Kraft Heinz exec shares 9 strategies to streamline & embrace change at all levels of a company

By Elizabeth Crawford contact

- Last updated on GMT

Source: Getty/marchmeena29
Source: Getty/marchmeena29
Change is hard – especially when it revolves around something that may not appear pressing or even necessary at first blush, but as illustrated by Kraft Heinz’s digital shelf journey leaders can streamline changes by breaking the process into three parts.

Anthony Marshall, the head of content strategy and customer experience at Kraft Heinz, had the unenviable task of preparing some of the most iconic brands in the US for sale online – at a time when few Americans were buying groceries through ecommerce. And, he acknowledged at the Digital Food & Beverage conference​ in Austin earlier this summer, that he initially received a lot of push back from stakeholders across departments who unwillingly had roles to play in the expansion from selling in stores to selling online.

But, he said, as he pushed forward with making Kraft Heinz’s brands ready for the digital shelf, he discovered three strategies for not only quelling fears of the unknown but also gaining buy in and ensuring success.

These include first creating a climate for change; second, engaging and enabling the organization; and finally implementing and sustaining the change.

Creating a climate for change

When Marshall started Kraft Heinz’s digital transformation he discovered that some people didn’t understand what it meant for products to be on a digital shelf, why it was important or how they were supposed to help.

To overcome this, Marshall set about to create a shared vision that everyone felt a part of and empowered to improve as the journey progressed. He did this by literally sitting down with stakeholders, who in this case was the company’s marketing team.

“I actually moved [my desk] from the Sales and IT area, and sat with in the marketing space … so I could hear what they talked about, their complaints,”​ to better understand their needs and to help them understand the need for the digital asset management technology that he said he was hoping to create with their help.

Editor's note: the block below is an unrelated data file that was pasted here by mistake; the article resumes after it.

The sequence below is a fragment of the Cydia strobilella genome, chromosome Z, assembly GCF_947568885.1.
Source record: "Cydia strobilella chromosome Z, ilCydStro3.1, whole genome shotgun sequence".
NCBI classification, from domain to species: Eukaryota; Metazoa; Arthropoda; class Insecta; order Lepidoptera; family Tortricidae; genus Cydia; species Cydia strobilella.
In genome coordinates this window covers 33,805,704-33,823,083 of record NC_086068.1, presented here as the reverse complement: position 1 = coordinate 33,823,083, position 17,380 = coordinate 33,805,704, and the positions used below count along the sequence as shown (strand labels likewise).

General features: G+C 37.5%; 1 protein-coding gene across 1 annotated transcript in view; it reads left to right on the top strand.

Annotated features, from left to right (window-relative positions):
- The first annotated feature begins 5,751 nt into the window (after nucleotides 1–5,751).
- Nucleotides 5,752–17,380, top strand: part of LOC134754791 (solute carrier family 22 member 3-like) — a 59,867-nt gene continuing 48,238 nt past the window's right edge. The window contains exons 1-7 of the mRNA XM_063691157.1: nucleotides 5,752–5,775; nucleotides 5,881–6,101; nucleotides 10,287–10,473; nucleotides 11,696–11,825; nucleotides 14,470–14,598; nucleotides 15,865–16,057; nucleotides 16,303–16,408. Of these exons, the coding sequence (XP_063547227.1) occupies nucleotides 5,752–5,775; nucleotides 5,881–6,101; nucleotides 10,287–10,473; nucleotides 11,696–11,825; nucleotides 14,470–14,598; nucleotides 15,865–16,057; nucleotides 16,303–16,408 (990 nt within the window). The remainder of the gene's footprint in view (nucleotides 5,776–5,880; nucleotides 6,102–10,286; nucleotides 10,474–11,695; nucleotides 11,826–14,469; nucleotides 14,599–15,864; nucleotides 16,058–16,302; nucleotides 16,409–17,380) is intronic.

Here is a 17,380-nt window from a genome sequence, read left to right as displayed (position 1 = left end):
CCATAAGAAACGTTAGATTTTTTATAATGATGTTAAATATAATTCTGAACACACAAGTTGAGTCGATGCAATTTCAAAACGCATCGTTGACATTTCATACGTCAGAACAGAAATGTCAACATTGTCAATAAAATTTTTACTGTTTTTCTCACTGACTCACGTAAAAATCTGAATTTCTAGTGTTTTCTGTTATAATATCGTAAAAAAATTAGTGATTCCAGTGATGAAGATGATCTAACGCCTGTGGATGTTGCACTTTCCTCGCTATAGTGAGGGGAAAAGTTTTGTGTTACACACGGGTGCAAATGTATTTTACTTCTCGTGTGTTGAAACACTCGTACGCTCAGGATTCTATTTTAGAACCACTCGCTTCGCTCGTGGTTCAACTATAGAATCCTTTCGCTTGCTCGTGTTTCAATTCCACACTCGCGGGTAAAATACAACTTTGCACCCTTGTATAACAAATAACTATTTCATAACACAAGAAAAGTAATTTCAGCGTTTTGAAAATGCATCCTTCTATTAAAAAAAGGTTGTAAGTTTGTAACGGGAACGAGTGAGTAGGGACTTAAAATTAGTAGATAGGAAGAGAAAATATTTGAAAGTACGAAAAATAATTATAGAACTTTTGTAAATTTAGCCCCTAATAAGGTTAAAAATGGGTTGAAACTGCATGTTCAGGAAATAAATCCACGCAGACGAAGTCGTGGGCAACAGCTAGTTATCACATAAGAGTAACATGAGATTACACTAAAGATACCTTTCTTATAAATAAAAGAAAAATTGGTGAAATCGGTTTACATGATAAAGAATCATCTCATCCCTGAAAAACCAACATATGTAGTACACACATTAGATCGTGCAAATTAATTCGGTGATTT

As illustrated by Marshall’s physical move to the marketing space, another key component of creating a climate for change is to form powerful coalitions. He did this by creating advisory boards with stakeholders that met monthly. This served the duel function of holding everyone accountable by keeping them in the loop and it gave them partial ownership in the change so that they wouldn’t feel threatened and would more likely cheerlead for the change.

The third element of creating a climate for change is to involve those who are impacted – even if they aren’t technically on your team according to the org chart, Marshall said.

“Make everyone in the organization part of your team, part of this journey,”​ and that way no one will feel left behind and fewer people will block your path, he said.

Engage and enable the organization

To create powerful coalitions and involve those who are impacted, Marshall said that change makers will have better luck if they engage and enable the organization as a whole by constantly communicating.

“If you think you are communicating too much, communicate more,”​ he quipped. “The one thing you don’t want somebody to come back to say later is ‘Well, I didn’t know what I was supposed to do.’ Or, ‘I don’t know what you are doing.’”

To facilitate communication – and encourage momentum – Marshall advises change-makers to create a plan with quick wins built in to it. This creates more opportunities for communication and engagement and helps people understand progress is happening.

The third part to engaging the organization is to clearly define what success will look like and how it is measured, he said. These metrics should be grounded in larger company objectives to ensure support from above as well as below, he added.

Implement and sustain the change

The last phase of driving change in an organization is to implement and sustain the change, which Marshall said can become a virtuous loop if adequately communicated.

“You gotta measure and share the results because people like to know that they are making a difference, and to see the progress you’re making,”​ he said.

And what better way to communicate success than by publicly rewarding those who made it happen and celebrating their accomplishments, he added.

While each of these nine steps are distinct – and necessary – Marshall noted they are not necessarily linear. But rather will come up repeatedly as change takes hold.

Related topics: Business

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